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Oregon Gov. Signs Bill Raising Minimum Wage to as High as $14.50

March 2, 2016

Oregon Gov. Kate Brown (D) on March 2 signed into law a minimum-wage bill creating a unique tiered wage system in the state, boosting the hourly minimum to as high as $14.50 in the Portland area.

The median hourly wage for nursing assistants in Oregon was $13.53 in 2014, PHI data shows, while personal care aides (PCAs) and home health aides earned $10.76 and $10.82, respectively.

However, in order for home care workers to benefit from this increase in the state minimum wage, a decades-old exemption (pdf) to Oregon’s minimum wage law would need to be modified.

Oregon labor law currently excludes home care workers from its minimum wage. The exemption is based on a provision in the federal Fair Labor Standards Act that excluded home care workers from the federal minimum wage, a fact sheet (pdf) from the National Employment Law Center says.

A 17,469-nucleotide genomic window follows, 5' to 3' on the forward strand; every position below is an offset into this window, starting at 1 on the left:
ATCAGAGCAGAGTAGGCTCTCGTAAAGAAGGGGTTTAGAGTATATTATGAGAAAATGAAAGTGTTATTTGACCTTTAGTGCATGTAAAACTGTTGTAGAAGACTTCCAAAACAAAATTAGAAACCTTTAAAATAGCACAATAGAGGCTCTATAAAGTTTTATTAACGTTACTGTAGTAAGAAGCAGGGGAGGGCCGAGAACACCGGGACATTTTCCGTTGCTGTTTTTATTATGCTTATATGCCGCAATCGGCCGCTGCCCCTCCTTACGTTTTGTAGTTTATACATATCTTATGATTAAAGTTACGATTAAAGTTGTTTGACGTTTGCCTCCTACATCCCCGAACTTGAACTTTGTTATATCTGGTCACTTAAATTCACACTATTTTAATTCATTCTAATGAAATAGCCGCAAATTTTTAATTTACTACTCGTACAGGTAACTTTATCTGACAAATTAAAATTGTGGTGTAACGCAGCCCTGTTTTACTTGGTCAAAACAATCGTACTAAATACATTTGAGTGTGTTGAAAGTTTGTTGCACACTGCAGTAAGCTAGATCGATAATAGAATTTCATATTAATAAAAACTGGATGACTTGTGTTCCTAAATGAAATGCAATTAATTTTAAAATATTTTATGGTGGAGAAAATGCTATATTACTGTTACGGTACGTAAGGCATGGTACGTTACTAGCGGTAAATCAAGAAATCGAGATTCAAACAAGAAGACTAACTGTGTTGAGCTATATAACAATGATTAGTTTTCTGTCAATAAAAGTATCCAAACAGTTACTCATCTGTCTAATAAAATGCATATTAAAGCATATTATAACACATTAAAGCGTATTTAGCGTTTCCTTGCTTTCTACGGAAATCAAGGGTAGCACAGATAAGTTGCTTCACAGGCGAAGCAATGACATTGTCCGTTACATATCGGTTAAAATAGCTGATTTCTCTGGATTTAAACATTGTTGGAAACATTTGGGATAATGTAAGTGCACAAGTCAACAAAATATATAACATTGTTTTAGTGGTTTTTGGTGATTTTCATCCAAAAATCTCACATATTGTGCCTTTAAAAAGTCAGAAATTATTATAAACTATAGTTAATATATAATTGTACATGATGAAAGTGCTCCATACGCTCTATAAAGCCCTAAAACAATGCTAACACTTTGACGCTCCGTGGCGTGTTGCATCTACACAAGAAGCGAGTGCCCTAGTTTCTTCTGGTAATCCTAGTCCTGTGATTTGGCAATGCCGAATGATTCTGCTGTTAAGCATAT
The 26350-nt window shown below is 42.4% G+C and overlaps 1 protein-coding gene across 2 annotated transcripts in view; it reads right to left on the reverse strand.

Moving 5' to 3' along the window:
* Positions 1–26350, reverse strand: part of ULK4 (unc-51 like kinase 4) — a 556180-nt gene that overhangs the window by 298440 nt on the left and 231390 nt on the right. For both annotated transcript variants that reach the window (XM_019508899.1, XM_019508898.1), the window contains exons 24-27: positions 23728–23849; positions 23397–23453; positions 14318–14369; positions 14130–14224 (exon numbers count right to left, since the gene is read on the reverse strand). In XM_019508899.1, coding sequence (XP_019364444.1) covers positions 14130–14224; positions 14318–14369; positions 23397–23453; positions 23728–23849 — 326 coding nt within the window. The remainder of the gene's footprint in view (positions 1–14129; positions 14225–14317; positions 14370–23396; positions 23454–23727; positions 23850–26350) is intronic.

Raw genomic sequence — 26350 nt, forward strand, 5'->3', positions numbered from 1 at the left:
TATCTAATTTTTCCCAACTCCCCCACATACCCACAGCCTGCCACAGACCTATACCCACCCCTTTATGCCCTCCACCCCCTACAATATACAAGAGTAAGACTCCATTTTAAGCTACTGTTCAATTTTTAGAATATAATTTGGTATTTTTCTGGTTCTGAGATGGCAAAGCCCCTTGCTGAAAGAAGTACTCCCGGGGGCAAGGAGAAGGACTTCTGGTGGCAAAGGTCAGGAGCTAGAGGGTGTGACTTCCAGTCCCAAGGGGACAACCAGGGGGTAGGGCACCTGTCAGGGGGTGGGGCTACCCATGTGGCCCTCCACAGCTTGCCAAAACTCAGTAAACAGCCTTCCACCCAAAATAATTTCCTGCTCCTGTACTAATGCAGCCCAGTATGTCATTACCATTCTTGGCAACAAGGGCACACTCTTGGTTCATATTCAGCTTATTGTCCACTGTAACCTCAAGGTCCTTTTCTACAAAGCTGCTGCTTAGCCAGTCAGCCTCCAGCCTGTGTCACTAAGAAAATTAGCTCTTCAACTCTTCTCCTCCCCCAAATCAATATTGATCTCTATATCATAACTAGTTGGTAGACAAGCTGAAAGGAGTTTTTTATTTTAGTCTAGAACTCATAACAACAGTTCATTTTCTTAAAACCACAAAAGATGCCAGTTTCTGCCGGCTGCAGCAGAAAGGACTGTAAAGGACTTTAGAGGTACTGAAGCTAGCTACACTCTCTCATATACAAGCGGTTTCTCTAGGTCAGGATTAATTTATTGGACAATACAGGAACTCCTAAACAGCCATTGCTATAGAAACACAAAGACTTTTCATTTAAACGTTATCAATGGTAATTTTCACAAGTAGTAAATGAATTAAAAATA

But that federal exemption has since been narrowed, and most home care workers are now protected by federal minimum wage and overtime laws.

Higher Wages Throughout the State

Currently, Oregon’s minimum wage is $9.25, already among the highest in the country, according to the National Conference on State Legislatures.

Starting this year, the new law (pdf) will gradually introduce higher minimum wages each July 1. Large urban areas such as Portland will see an increase to $14.50 by 2022, while smaller cities such as Salem will have a minimum wage of $13.50 by that year.

The rest of the state will reach a minimum wage of $12.50 by 2022.

— by Matthew Ozga

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